Tillerson heads to Africa to discuss counter-terrorism, development, China and debt

Speaking at George Mason University outside Washington, Secretary of State Rex Tillerson outlines U.S. policy toward Africa before leaving on March 6, 2018, for his five-nation tour through the continent.
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Secretary of State Rex Tillerson headed to one of the most insecure, politically troubled regions of the world on Tuesday when he began a seven-day, five-nation diplomatic mission through sub-Saharan Africa.

In a policy speech before he left, Tillerson said he will seek continued support in counter-terrorism efforts and make a case for resisting China’s growing political and economic influence on the continent.

“Chinese investment does have the potential to address Africa’s infrastructure gap, but its approach has led to mounting debt and few, if any, jobs in most countries,” Tillerson said at George Mason University outside Washington.


“When coupled with the political and fiscal pressure, this endangers Africa’s natural resources and its long-term economic and political stability,” he added.

China has poured tens of millions of dollars into African government coffers to be allowed to exploit mining of natural resources, and development of gas and oil, with little regard for environmental or local development, some activists maintain.

Challenging a rising China has become a favored theme for Tillerson, who also criticized Chinese investment in Latin America during a swing there last month and in the so-called Indo-Pacific region, where Beijing wields enormous economic and military power.

U.S. officials decry what they say is a Chinese policy of easy, low-interest loans to governments that produce high indebtedness. Russia, Iran and other countries offer similar loans.

“We spent so much time getting them off of debt, and to see them go back on debt is just terrible,” said a senior State Department official who specializes in Africa and who briefed reporters on condition of anonymity ahead of Tillerson’s trip. “This is really kind of another form of impoverishment and poverty.”

Tillerson is scheduled to arrive first in Addis Ababa, the capital of Ethiopia. The country is in a political crisis after the resignation of its prime minister, and violent street protests that left hundreds of people dead or wounded. A state of emergency was declared Feb. 16.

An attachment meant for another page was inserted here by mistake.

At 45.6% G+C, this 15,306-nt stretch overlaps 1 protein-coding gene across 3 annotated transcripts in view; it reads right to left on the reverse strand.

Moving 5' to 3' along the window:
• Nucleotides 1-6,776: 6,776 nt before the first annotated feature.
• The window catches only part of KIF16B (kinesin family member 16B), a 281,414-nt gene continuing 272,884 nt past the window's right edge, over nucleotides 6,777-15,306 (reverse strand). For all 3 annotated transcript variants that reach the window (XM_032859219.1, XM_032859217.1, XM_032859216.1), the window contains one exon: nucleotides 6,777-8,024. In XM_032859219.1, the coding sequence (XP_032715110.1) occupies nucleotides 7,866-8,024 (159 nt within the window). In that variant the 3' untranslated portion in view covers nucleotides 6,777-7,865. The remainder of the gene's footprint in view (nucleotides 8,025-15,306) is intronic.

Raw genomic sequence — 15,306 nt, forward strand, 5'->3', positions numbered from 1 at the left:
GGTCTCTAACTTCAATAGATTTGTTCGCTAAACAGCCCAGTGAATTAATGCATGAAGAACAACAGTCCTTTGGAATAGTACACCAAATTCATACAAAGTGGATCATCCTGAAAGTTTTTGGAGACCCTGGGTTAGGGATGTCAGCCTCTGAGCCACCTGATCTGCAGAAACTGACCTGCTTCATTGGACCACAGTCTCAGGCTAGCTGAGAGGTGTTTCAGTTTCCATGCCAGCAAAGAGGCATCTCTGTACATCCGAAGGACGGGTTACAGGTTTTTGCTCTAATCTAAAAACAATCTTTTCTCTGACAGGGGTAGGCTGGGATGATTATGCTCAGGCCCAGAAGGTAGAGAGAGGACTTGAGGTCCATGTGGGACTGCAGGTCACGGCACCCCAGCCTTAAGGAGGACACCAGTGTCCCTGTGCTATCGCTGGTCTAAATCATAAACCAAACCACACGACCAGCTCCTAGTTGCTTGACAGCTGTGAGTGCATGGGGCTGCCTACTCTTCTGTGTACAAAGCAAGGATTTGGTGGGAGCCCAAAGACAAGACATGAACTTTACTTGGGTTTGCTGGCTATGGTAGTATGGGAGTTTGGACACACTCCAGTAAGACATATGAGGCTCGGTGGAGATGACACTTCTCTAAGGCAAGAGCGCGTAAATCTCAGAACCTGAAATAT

The secretary of State plans to discuss ways to strengthen institutions to promote peaceful political transition as well as reconciliation among the Oromo, Amhara and other ethnic groups in Ethiopia, the State Department official said.

Tillerson will also visit Djibouti, a Horn of Africa nation that hosts the only permanent U.S. military base on the continent.

Since the suicide attack that nearly sank the U.S. destroyer Cole in 2000 in Aden, Yemen, U.S. naval ships have refueled at Djibouti. The country also contributes a large number of troops to United Nations peacekeeping forces in neighboring Somalia.

Before leaving Washington, Tillerson announced a new allotment of $533 million in aid for Ethiopia, Somalia, South Sudan, Nigeria and parts of the Lake Chad region, areas suffering from armed conflict and drought.

He received support from the commander of U.S. military forces in Africa, who advocated Tuesday for a stronger diplomatic arm on the continent.

“In the long term, U.S. interests in Africa are best served by stable nations with effective, accountable governments, well-trained and disciplined militaries, and growing economies,” Marine Gen. Thomas Waldhauser, who heads the United States’ Africa Command, testified to Congress. “None of Africa’s challenges can be resolved through the use of military force as the primary agent of change.”


Tillerson’s itinerary includes Nairobi, Kenya, where riots greeted the recent reelection of President Uhuru Kenyatta, and Abuja, Nigeria, which is battling the militant group Boko Haram.

Boko Haram has kidnapped hundreds of schoolgirls and other civilians, and an estimated 1.7 million people have been driven from homes and millions more are on the brink of starvation in the widening conflict, according to Amnesty International.

Tillerson also will stop in N’Djamena, Chad, where authorities recently banned peaceful assemblies and arrested scores of government critics after new austerity measures.

He will not visit Niger, where the killing of four U.S. service members in an ambush by Islamic militants last year raised concerns in Congress about the growing U.S. military presence in Africa.

The Pentagon says it has about 6,000 troops deployed in 50 African countries, including about 800 in Niger. Special operations forces focused on counter-terrorism operations are deployed in high-risk locations, including Somalia, Mali and Nigeria.

Times staff writer David S. Cloud contributed to this report.


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